Talk about an occupational hazard: 40 percent of Australian workers may be exposed to chemicals that boost their risk of developing cancer, according to a team of Aussie researchers. Solar radiation, tobacco smoke, and diesel engine exhaust topped the list of the most common disease-causing culprits.
While some jobs, such as logging and power line repairing, are inherently dangerous--they rack up some of the highest fatalities each year--your career could be making you sick without you realizing it. Keep clicking for the five jobs most likely to put your health on the line.
Although farmers tend to have lower death rates due to heart disease and cancers of the lung, esophagus, bladder, and colon--likely thanks to lower smoking rates and a physically active lifestyle--they have an exceptionally high risk of other conditions, according to the National Cancer Institute. Among them: leukemia, non-Hodgkin lymphoma, multiple myeloma, soft tissue sarcoma, and cancers of the skin, lip, stomach, brain, and prostate. Why? Farmers are exposed to a wide range of hazardous chemicals including pesticides, engine exhaust, fertilizers, fungicide, and fuels, as well as animal viruses and dust. (What's hiding in your laundry detergent? It could be one of 6 Sneaky Cancer Culprits.)
#2: Construction workers
Falling objects and machines that turn digits into stumps aren’t the only on-site dangers. Roughly 1.3 million construction workers are currently exposed to asbestos, according to the American Lung Association. Small fibers of asbestos build up in your lungs over time, causing scarring that can stiffen your breathers--a condition called asbestosis. The kicker: Asbestosis and malignant mesothelioma--a fatal cancer also caused by asbestos--can take as long as 40 years to develop after you’ve been exposed to the toxin. If you’ve worked in construction, talk to your doctor about whether you should receive a lung cancer screening, which can also detect these conditions. Last year, the U.S. Preventive Services Task Force released guidelines on lung cancer screenings that include those who’ve been exposed to asbestos.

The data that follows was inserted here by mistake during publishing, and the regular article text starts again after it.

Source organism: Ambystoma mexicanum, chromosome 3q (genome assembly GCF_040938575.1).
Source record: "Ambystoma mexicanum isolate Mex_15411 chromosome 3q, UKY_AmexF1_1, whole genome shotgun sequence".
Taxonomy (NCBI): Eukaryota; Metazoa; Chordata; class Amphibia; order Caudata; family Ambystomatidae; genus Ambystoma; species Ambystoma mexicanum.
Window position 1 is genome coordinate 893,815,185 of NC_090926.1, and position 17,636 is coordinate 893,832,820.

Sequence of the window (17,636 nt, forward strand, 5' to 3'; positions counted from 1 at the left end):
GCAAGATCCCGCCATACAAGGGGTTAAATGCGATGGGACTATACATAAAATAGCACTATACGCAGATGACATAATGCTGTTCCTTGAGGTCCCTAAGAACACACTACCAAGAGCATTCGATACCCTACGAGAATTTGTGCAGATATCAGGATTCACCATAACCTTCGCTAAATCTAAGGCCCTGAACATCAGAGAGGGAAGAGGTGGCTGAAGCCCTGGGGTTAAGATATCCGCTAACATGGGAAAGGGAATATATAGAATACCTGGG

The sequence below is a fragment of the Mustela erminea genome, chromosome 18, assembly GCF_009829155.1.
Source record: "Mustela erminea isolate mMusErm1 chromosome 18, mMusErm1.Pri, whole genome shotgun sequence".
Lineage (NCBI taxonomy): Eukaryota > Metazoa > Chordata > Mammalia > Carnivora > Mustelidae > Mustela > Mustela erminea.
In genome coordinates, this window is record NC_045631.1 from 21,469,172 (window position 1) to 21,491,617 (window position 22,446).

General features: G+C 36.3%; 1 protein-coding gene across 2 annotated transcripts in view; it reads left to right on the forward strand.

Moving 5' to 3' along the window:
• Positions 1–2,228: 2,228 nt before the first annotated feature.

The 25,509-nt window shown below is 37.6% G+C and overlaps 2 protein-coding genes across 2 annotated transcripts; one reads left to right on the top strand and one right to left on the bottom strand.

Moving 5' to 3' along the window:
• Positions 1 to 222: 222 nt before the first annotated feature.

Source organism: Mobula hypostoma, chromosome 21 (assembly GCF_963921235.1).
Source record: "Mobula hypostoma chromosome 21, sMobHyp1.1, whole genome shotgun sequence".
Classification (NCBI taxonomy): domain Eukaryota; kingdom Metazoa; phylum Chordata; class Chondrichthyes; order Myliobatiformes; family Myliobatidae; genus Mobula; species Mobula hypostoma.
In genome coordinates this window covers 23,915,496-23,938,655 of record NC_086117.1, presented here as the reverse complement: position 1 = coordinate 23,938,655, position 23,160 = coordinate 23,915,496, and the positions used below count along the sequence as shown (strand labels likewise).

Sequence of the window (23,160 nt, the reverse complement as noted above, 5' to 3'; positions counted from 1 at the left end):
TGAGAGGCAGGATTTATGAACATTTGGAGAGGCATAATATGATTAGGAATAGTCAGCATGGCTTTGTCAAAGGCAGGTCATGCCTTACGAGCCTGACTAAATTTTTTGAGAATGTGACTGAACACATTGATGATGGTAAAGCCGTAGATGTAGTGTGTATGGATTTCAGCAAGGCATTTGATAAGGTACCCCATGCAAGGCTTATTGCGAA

Trauma and smoke inhalation must be the most serious threats, right? Nope: Firefighters are seven times more likely to die of a heart attack than smoke inhalation and nearly twice as likely to kick the bucket because of ticker trouble than trauma, the U.S. Fire Administration reports. Blame physical and psychological stress: Firefighters’ risk of heart attack increases up to 100-fold while battling a blaze, suggests a Harvard study. (Safeguard your body's most important organ: 100 Ways to Protect Your Heart.)
The saying, “don’t fly too close to the sun” takes on a whole new meaning when it comes to airline pilots. Researchers at the University of Iceland found that airline pilots have 25 times the normal rate of malignant melanoma, the deadliest form of skin cancer. Cosmic radiation may be partly to blame, but researchers suggest lifestyle factors play a role in pilots’ susceptibility to skin cancer, too. These include excessive sunbathing when they’re not up in the air--hello, free flights to tropical locales--and disrupted circadian rhythms when crossing multiple time zones, which could affect the body’s ability to fight off disease.
#5: Anything at a desk
Despite your cushy chair and ergonomic keyboard, your desk-bound career is hardly harmless. A sedentary job is associated with an 82 percent increased risk of dying from cardiovascular disease compared to those who spend less than four hours per week sitting on the job, suggest new University of South Carolina research. In addition to the obvious--inactivity means burning fewer calories--excessive sitting causes changes in how well your muscles gobble up glucose and burn fat. Fortunately, researchers discovered that regular exercise significantly chips away at desk jockeying’s damaging effects. (Did you know doing pull-ups every day could increase your overall fitness? In fact, it’s one of the 16 Life-Changing Strategies you should try, today!)